He prefers answering tough questions over email, saying he’s better on paper. Fullbright is best on record, though, and From The Ground Up functions as a sort of poetic autobiography, its songs full of richly colored stories about his life, his relationships and his home. Released in 2012 – the year Americana became the new pop, its torch carried by multi-platinum bands with chart-topping albums and million dollar recording budgets – Fullbright’s album was raw and imperfect, two adjectives that are rapidly disappearing from the modern-day folk canon. From The Ground Up isn’t a traditional sounding album by any means, but it was recorded for the price of a used car, and its flaws – a vocal tic here, an unintentional blast of feedback there – keep it honest. This is what folk music used to be. This is what folk music needs to be.

There’s room to grow, of course.

“There are some songs that aren’t as clear as I’d like them to be,” he allows. “They’re a little vague, and I’m trying to get out of that, because I think people tend to hide behind their vagueness to help preserve their hipness. I don’t wanna do that. If I’m using your time to tell you something that I think, then I want to make sure you know what it is, instead of just throwing some vague concept up in the air and seeing where it lands.”

He’s getting there. Fullbright says the next album won’t deal with so many religious themes, and Sharon points to Ground Up’s pair of lush, layered songs – “Daydreamer” and “Gawd Above,” both written in the studio – as a good indication of the sound Fullbright may explore next. Before that happens, though, there are more shows to play and more stories to be told, including the one about an Oklahoma kid who wrote some songs on his family’s piano, recorded an album with his local friends and wound up touring the country, armed with a Grammy nod and a fanbase that extended far past the Bible Belt.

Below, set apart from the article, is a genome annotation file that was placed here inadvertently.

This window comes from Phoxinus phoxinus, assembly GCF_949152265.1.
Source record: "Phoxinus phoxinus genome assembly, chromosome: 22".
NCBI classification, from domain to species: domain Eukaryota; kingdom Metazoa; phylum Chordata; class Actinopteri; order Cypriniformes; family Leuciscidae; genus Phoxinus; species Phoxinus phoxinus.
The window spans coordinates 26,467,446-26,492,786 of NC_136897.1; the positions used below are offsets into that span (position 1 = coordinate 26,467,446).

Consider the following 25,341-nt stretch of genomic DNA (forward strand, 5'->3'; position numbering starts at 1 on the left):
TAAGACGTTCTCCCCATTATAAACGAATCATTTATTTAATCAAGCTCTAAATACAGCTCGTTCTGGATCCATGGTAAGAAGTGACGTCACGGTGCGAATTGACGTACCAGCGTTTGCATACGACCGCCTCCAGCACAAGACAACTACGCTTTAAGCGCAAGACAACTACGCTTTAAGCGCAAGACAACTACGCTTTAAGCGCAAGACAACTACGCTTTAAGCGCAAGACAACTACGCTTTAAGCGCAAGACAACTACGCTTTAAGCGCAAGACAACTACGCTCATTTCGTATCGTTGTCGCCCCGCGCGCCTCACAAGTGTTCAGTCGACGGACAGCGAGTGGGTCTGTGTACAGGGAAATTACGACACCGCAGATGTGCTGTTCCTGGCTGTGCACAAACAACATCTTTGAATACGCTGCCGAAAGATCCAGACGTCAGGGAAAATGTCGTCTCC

“I’m proud as hell of our album’s story,” he says. “I don’t know if we were trying to make a statement. We were just poor. We did what we could because we had no goddamn money, and now it’s nominated with all those other albums. Winning a Grammy doesn’t mean anything – it’s just something you can wear, like a gold necklace – but the story behind it is something I’m proud of. It was a bunch of Oklahoma musicians at this little hole-in-the-wall in northern Oklahoma, just local guys hanging out, and it turned out the way it did. I would feel the same about this record if nobody heard it. But I’m glad they did.”